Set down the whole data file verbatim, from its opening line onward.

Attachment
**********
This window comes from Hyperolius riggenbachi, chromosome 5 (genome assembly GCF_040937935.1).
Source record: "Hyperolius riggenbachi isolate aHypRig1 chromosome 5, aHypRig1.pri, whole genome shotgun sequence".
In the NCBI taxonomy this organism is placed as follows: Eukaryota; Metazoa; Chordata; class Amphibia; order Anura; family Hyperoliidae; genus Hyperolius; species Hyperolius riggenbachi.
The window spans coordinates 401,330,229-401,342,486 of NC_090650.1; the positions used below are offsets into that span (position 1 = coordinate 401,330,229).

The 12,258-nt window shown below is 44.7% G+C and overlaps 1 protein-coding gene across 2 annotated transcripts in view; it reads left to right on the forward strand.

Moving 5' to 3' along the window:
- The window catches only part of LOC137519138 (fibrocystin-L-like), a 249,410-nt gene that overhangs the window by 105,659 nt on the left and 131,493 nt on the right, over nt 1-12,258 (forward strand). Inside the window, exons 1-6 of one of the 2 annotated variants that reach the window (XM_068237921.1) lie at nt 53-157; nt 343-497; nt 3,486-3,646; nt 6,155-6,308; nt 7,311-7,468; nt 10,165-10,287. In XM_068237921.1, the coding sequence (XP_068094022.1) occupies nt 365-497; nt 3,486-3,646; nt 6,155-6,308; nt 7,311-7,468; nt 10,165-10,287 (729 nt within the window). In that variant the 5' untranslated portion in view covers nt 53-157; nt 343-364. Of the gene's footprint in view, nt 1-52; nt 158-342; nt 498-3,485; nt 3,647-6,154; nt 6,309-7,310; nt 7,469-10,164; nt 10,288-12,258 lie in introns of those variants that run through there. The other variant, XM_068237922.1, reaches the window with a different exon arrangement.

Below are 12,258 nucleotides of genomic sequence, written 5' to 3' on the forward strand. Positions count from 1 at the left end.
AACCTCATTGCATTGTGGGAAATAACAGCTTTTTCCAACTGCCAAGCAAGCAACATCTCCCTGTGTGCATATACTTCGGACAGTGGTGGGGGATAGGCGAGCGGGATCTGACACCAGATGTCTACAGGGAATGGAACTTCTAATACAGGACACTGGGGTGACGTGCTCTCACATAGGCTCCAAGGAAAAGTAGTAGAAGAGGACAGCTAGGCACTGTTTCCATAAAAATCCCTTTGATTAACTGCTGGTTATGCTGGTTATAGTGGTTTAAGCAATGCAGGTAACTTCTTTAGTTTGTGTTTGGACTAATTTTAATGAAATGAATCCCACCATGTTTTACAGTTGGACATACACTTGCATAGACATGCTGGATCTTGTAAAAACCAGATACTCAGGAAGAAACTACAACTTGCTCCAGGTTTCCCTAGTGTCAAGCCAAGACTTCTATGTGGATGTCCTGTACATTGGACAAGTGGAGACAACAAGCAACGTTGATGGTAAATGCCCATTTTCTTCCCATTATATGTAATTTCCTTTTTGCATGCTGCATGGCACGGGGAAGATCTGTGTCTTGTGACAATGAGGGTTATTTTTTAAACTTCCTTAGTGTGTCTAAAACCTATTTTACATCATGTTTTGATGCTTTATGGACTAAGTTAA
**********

This window comes from Hyperolius riggenbachi, chromosome 5 (genome assembly GCF_040937935.1).
Source record: "Hyperolius riggenbachi isolate aHypRig1 chromosome 5, aHypRig1.pri, whole genome shotgun sequence".
In the NCBI taxonomy this organism is placed as follows: Eukaryota; Metazoa; Chordata; class Amphibia; order Anura; family Hyperoliidae; genus Hyperolius; species Hyperolius riggenbachi.
The window spans coordinates 401,330,229-401,342,486 of NC_090650.1; the positions used below are offsets into that span (position 1 = coordinate 401,330,229).

The 12,258-nt window shown below is 44.7% G+C and overlaps 1 protein-coding gene across 2 annotated transcripts in view; it reads left to right on the forward strand.

Moving 5' to 3' along the window:
- The window catches only part of LOC137519138 (fibrocystin-L-like), a 249,410-nt gene that overhangs the window by 105,659 nt on the left and 131,493 nt on the right, over nt 1-12,258 (forward strand). Inside the window, exons 1-6 of one of the 2 annotated variants that reach the window (XM_068237921.1) lie at nt 53-157; nt 343-497; nt 3,486-3,646; nt 6,155-6,308; nt 7,311-7,468; nt 10,165-10,287. In XM_068237921.1, the coding sequence (XP_068094022.1) occupies nt 365-497; nt 3,486-3,646; nt 6,155-6,308; nt 7,311-7,468; nt 10,165-10,287 (729 nt within the window). In that variant the 5' untranslated portion in view covers nt 53-157; nt 343-364. Of the gene's footprint in view, nt 1-52; nt 158-342; nt 498-3,485; nt 3,647-6,154; nt 6,309-7,310; nt 7,469-10,164; nt 10,288-12,258 lie in introns of those variants that run through there. The other variant, XM_068237922.1, reaches the window with a different exon arrangement.

Below are 12,258 nucleotides of genomic sequence, written 5' to 3' on the forward strand. Positions count from 1 at the left end.
AACCTCATTGCATTGTGGGAAATAACAGCTTTTTCCAACTGCCAAGCAAGCAACATCTCCCTGTGTGCATATACTTCGGACAGTGGTGGGGGATAGGCGAGCGGGATCTGACACCAGATGTCTACAGGGAATGGAACTTCTAATACAGGACACTGGGGTGACGTGCTCTCACATAGGCTCCAAGGAAAAGTAGTAGAAGAGGACAGCTAGGCACTGTTTCCATAAAAATCCCTTTGATTAACTGCTGGTTATGCTGGTTATAGTGGTTTAAGCAATGCAGGTAACTTCTTTAGTTTGTGTTTGGACTAATTTTAATGAAATGAATCCCACCATGTTTTACAGTTGGACATACACTTGCATAGACATGCTGGATCTTGTAAAAACCAGATACTCAGGAAGAAACTACAACTTGCTCCAGGTTTCCCTAGTGTCAAGCCAAGACTTCTATGTGGATGTCCTGTACATTGGACAAGTGGAGACAACAAGCAACGTTGATGGTAAATGCCCATTTTCTTCCCATTATATGTAATTTCCTTTTTGCATGCTGCATGGCACGGGGAAGATCTGTGTCTTGTGACAATGAGGGTTATTTTTTAAACTTCCTTAGTGTGTCTAAAACCTATTTTACATCATGTTTTGATGCTTTATGGACTAAGTTAA